Oil, Natural Gas, And Food Prices Are All Headed Higher

Normally, after stock-market price action like we saw yesterday, I’d lead with that. But all things considered, I’m going to begin instead with crude oil…

And how it rose another $4, or 3.46%, between Friday’s and Monday’s close. Moreover, it will likely move higher again today. Probably by several percentage points again.

For the record, I do realize the last time I made such a bold prediction (that time about stocks), I was ultimately proven excessively inaccurate. And who knows, that might be the case again today.

I would welcome being wrong here too. But with the news being what it’s been and continues to be…

Well, I rest my case until proven otherwise.

Reports (or rumors?) are out this morning that the Biden administration will cut the country off from Russian oil after all. So any news (or non-news) on that will continue to affect oil prices.

So will U.S. officials’ in-person discussions with Venezuela about easing U.S. sanctions against its oil imports. And Axios reported yesterday that the White House could also be considering a trip to Saudi Arabia for the same reasons – with this admitted caveat from the White House:

A White House spokesperson told Axios: “We don’t have any international travel to announce at this time, and a lot of this is premature speculation.”

What is a stated fact, however, are these details from Fox Business:

Brazil is searching for new fertilizer suppliers as the war in Ukraine threatens to cut off shipments to one of the world’s breadbaskets, with potential ripple effects on already high global food inflation.

Why? Because “the Russian trade ministry has called for a broad suspension of fertilizer exports, state news agency TASS reported Friday.” And Brazil is an enormous global supplier of such things as coffee, soybeans, and sugar…

More Non-REIT News to Know About

There’s an oil component to that story too. Or rather an intense energy link since:

Before the Ukraine conflict, farmers across the world were struggling to buy enough fertilizers, some of which more than doubled in price last year. Higher natural-gas prices hampered production of the ammonia needed for nitrogen fertilizers, while power outages at Chinese fertilizer plants and Hurricane Ida in the U.S. curtailed global production.

So the ongoing war just adds “fuel” to an already raging fire. Very convoluted fuel at that.

Yahoo Finance’s Morning Brief explains that Wall Street’s “over-arching mood” is “one of outright confusion.” And Editor-at-Large Brian Sozzi adds:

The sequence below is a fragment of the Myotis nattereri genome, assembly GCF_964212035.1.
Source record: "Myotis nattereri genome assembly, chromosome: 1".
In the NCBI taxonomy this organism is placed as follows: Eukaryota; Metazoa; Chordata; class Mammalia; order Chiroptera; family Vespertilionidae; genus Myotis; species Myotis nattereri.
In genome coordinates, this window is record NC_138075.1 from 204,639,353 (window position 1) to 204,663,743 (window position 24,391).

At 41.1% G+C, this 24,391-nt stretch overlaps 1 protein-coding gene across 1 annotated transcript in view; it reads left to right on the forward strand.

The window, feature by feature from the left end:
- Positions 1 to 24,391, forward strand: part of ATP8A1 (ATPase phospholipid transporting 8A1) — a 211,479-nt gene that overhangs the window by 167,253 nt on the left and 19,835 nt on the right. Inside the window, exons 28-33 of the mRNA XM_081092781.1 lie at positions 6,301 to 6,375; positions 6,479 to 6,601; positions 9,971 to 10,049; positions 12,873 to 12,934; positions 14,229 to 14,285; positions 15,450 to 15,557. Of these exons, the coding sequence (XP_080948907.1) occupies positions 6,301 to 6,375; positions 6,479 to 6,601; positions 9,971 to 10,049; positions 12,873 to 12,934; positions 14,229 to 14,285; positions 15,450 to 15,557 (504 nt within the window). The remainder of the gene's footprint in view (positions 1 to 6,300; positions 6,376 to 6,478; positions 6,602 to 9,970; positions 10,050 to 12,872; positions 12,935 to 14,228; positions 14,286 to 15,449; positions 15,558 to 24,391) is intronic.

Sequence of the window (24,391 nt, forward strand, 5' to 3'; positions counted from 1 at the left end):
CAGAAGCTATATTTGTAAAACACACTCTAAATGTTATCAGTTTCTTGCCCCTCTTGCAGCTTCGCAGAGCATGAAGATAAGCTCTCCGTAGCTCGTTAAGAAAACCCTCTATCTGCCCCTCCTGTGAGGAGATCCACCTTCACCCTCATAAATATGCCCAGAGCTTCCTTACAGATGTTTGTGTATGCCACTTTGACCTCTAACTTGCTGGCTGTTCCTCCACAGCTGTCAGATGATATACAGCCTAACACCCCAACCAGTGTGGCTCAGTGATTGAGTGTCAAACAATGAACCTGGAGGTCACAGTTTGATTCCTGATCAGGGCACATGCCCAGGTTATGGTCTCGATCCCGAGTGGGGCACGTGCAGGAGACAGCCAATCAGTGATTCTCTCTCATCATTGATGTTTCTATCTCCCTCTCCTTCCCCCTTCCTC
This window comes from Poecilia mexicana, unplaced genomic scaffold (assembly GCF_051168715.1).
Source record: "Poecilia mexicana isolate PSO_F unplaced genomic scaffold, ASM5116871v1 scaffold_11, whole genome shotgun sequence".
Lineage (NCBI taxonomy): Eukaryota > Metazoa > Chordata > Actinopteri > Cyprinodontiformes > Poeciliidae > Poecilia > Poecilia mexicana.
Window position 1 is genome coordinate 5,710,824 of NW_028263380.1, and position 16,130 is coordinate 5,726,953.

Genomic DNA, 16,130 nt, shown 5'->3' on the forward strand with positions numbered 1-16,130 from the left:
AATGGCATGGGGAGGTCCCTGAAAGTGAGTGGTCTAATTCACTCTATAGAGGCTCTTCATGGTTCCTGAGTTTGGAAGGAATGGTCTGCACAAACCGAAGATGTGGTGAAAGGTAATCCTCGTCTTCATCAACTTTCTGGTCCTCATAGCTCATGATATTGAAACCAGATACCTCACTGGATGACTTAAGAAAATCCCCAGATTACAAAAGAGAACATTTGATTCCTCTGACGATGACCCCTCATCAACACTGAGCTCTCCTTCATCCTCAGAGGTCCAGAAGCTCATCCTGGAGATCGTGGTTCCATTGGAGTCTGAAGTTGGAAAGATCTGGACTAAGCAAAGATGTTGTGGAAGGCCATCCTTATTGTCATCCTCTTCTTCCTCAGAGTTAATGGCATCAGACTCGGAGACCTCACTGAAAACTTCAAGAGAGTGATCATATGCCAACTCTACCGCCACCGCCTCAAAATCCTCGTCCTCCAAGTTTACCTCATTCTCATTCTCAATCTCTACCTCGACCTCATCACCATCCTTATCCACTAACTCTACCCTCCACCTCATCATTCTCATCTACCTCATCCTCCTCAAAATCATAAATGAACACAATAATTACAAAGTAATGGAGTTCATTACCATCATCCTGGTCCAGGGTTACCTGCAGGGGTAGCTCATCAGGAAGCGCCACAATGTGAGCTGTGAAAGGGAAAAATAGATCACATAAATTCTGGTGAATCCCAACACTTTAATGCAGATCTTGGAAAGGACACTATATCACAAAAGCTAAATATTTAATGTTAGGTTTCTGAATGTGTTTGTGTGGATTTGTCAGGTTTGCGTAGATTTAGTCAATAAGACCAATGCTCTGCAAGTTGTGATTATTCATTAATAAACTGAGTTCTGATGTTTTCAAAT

I had one trader tell me he has been shorting oil in recent sessions, which by his own admission hasn’t worked well as prices have surged to nearly $120 a barrel (and maybe soon, $150).

Another person remarked… they are still long bank stocks on expectations of higher yields and rising interest rates. Banks have been crushed (KBW bank ETD down 5%; JPMorgan down 9%) post Russia’s invasion of Ukraine as those in the know reason the financial system will soon… be stressed due to the West’s sanctions on Russia.

Do you know what else is down these days? And by “these days” I mean the last six months?

That would be Meta Platforms/Facebook (FB). It slid another $12.59 yesterday, or 6.29% to $187.47 – a multi-year low. That obviously contributed to the Nasdaq formally entering a bear market, now down 20%+ from its record high mere months ago.

Speaking of which, yesterday’s major index included the:

  • S&P 500 falling 127.78 points (2.95%)
  • Dow falling 797.42 points (2.37%)
  • Nasdaq falling 482.48 points (3.62%
  • Russell 2000 fell 49.57 points (2.48%).

Meanwhile, gold rose $33.50, or 1.70%.

The World According to REITs

Here’s a bit of good news I can give as we move toward real estate investment trust (REIT) specific reporting…

Yesterday, we heard The Batman movie earned $128.5 million at the box office, making it another post-Covid success story. In fact, it’s a success story by even pre-Covid metrics, since this makes for the fifth-largest March opening ever.

It’s further proof that people really are getting into the swing of the “old normal” again. It isn’t just a craving at this point. It’s a trend that I look forward to continue capitalizing on through REITs.

Speaking of such:

  • Gladstone Commercial (GOOD) renewed and expanded its contract with Bosch Security Systems at a Minneapolis-area, Minnesota, office property. The new agreement covers 73,960 square feet of space through July 31, 2028. The company also renewed a lease in the same building for 5,630 square feet through January 31, 2024.
  • Realty Income (O) saw Moody’s affirm its existing ratings, including its A3 senior unsecured assessment. Its outlook is stable.
  • Park Hotels & Resorts (PK) saw Moody’s affirm Park Intermedia Holdings’ B1 corporate family and senior secured ratings. The agency also revised its outlook from negative to stable.

Stable sounds pretty good these days considering everything. And when you have a full list of REITs that actually went up in price despite most everything else tanking?

Well, it’s hardly the only thing we want to be paying attention to. But it still is at least a nice sight for potentially sore eyes.

(Click on image to enlarge)

(Source: The Daily REITBeat)

Brad Thomas is the Editor of the Forbes Real Estate Investor.

Disclaimer: This article is intended to provide information to interested parties. As ...

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